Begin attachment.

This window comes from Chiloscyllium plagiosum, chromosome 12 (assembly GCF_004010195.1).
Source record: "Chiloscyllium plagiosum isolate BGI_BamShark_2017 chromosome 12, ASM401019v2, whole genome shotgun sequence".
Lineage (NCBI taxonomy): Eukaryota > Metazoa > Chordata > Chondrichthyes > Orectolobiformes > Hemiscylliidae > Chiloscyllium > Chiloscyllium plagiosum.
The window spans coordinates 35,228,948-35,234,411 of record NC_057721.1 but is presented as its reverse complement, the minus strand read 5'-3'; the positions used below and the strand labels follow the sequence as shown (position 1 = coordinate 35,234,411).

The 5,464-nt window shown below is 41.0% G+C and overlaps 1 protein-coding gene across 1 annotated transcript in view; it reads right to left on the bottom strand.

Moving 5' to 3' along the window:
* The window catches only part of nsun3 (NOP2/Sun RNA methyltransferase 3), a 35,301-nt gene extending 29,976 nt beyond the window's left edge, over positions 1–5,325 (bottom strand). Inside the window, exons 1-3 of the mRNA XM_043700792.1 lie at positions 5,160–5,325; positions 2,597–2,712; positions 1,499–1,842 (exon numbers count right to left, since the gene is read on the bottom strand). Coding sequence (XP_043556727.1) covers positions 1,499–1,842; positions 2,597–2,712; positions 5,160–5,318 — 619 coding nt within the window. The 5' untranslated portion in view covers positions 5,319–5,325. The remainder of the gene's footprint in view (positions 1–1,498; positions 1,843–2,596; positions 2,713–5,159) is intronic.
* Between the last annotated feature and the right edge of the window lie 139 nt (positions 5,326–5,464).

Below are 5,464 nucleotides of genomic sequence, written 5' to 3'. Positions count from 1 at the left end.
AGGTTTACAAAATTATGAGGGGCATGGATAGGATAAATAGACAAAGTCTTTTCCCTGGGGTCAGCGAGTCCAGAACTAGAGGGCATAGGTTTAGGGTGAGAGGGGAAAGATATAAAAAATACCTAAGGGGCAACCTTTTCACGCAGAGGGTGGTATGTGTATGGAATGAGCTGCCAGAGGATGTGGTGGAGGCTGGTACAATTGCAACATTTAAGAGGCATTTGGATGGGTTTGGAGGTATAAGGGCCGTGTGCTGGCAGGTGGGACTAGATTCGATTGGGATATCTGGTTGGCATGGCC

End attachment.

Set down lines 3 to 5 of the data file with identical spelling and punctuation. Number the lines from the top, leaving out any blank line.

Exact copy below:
Lineage (NCBI taxonomy): Eukaryota > Metazoa > Chordata > Chondrichthyes > Orectolobiformes > Hemiscylliidae > Chiloscyllium > Chiloscyllium plagiosum.
The window spans coordinates 35,228,948-35,234,411 of record NC_057721.1 but is presented as its reverse complement, the minus strand read 5'-3'; the positions used below and the strand labels follow the sequence as shown (position 1 = coordinate 35,234,411).

The 5,464-nt window shown below is 41.0% G+C and overlaps 1 protein-coding gene across 1 annotated transcript in view; it reads right to left on the bottom strand.